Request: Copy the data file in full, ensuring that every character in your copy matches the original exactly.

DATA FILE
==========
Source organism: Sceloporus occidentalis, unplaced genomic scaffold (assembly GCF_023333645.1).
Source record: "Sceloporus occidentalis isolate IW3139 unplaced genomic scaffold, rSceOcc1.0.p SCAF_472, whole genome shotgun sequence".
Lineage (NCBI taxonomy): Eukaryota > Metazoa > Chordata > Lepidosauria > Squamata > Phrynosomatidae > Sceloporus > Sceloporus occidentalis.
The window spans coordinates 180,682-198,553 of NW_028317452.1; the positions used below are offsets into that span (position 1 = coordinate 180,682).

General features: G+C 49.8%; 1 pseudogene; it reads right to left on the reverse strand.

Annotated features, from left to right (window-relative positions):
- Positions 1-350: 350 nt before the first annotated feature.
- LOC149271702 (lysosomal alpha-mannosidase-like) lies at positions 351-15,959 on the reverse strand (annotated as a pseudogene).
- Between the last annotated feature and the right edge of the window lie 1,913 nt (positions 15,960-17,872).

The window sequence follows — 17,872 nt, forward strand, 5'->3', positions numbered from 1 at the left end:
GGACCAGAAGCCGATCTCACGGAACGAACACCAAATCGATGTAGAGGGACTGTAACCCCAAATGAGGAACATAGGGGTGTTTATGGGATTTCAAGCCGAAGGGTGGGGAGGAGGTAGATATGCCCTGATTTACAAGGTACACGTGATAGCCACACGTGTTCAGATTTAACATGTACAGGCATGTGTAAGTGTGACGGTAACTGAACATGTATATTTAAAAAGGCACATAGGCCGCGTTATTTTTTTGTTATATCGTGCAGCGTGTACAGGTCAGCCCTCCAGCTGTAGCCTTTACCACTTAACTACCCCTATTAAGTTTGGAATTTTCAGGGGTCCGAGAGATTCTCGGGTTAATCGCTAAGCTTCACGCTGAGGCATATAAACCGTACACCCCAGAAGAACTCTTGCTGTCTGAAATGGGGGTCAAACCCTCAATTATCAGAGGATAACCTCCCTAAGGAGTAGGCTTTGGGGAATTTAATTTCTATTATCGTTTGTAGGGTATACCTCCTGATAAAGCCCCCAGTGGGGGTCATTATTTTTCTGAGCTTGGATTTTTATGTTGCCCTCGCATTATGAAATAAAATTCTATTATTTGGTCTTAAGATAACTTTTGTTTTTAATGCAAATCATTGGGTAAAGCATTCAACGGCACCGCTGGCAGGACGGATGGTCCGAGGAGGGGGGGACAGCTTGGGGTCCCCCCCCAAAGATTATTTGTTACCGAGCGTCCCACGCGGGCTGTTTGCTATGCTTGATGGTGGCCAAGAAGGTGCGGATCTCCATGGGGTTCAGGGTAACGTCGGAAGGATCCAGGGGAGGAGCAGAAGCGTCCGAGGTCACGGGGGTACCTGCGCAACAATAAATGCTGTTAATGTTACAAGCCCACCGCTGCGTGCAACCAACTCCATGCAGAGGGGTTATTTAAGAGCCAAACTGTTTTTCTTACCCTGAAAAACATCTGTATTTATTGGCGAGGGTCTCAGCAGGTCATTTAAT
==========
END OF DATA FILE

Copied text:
Source organism: Sceloporus occidentalis, unplaced genomic scaffold (assembly GCF_023333645.1).
Source record: "Sceloporus occidentalis isolate IW3139 unplaced genomic scaffold, rSceOcc1.0.p SCAF_472, whole genome shotgun sequence".
Lineage (NCBI taxonomy): Eukaryota > Metazoa > Chordata > Lepidosauria > Squamata > Phrynosomatidae > Sceloporus > Sceloporus occidentalis.
The window spans coordinates 180,682-198,553 of NW_028317452.1; the positions used below are offsets into that span (position 1 = coordinate 180,682).

General features: G+C 49.8%; 1 pseudogene; it reads right to left on the reverse strand.

Annotated features, from left to right (window-relative positions):
- Positions 1-350: 350 nt before the first annotated feature.
- LOC149271702 (lysosomal alpha-mannosidase-like) lies at positions 351-15,959 on the reverse strand (annotated as a pseudogene).
- Between the last annotated feature and the right edge of the window lie 1,913 nt (positions 15,960-17,872).

The window sequence follows — 17,872 nt, forward strand, 5'->3', positions numbered from 1 at the left end:
GGACCAGAAGCCGATCTCACGGAACGAACACCAAATCGATGTAGAGGGACTGTAACCCCAAATGAGGAACATAGGGGTGTTTATGGGATTTCAAGCCGAAGGGTGGGGAGGAGGTAGATATGCCCTGATTTACAAGGTACACGTGATAGCCACACGTGTTCAGATTTAACATGTACAGGCATGTGTAAGTGTGACGGTAACTGAACATGTATATTTAAAAAGGCACATAGGCCGCGTTATTTTTTTGTTATATCGTGCAGCGTGTACAGGTCAGCCCTCCAGCTGTAGCCTTTACCACTTAACTACCCCTATTAAGTTTGGAATTTTCAGGGGTCCGAGAGATTCTCGGGTTAATCGCTAAGCTTCACGCTGAGGCATATAAACCGTACACCCCAGAAGAACTCTTGCTGTCTGAAATGGGGGTCAAACCCTCAATTATCAGAGGATAACCTCCCTAAGGAGTAGGCTTTGGGGAATTTAATTTCTATTATCGTTTGTAGGGTATACCTCCTGATAAAGCCCCCAGTGGGGGTCATTATTTTTCTGAGCTTGGATTTTTATGTTGCCCTCGCATTATGAAATAAAATTCTATTATTTGGTCTTAAGATAACTTTTGTTTTTAATGCAAATCATTGGGTAAAGCATTCAACGGCACCGCTGGCAGGACGGATGGTCCGAGGAGGGGGGGACAGCTTGGGGTCCCCCCCCAAAGATTATTTGTTACCGAGCGTCCCACGCGGGCTGTTTGCTATGCTTGATGGTGGCCAAGAAGGTGCGGATCTCCATGGGGTTCAGGGTAACGTCGGAAGGATCCAGGGGAGGAGCAGAAGCGTCCGAGGTCACGGGGGTACCTGCGCAACAATAAATGCTGTTAATGTTACAAGCCCACCGCTGCGTGCAACCAACTCCATGCAGAGGGGTTATTTAAGAGCCAAACTGTTTTTCTTACCCTGAAAAACATCTGTATTTATTGGCGAGGGTCTCAGCAGGTCATTTAAT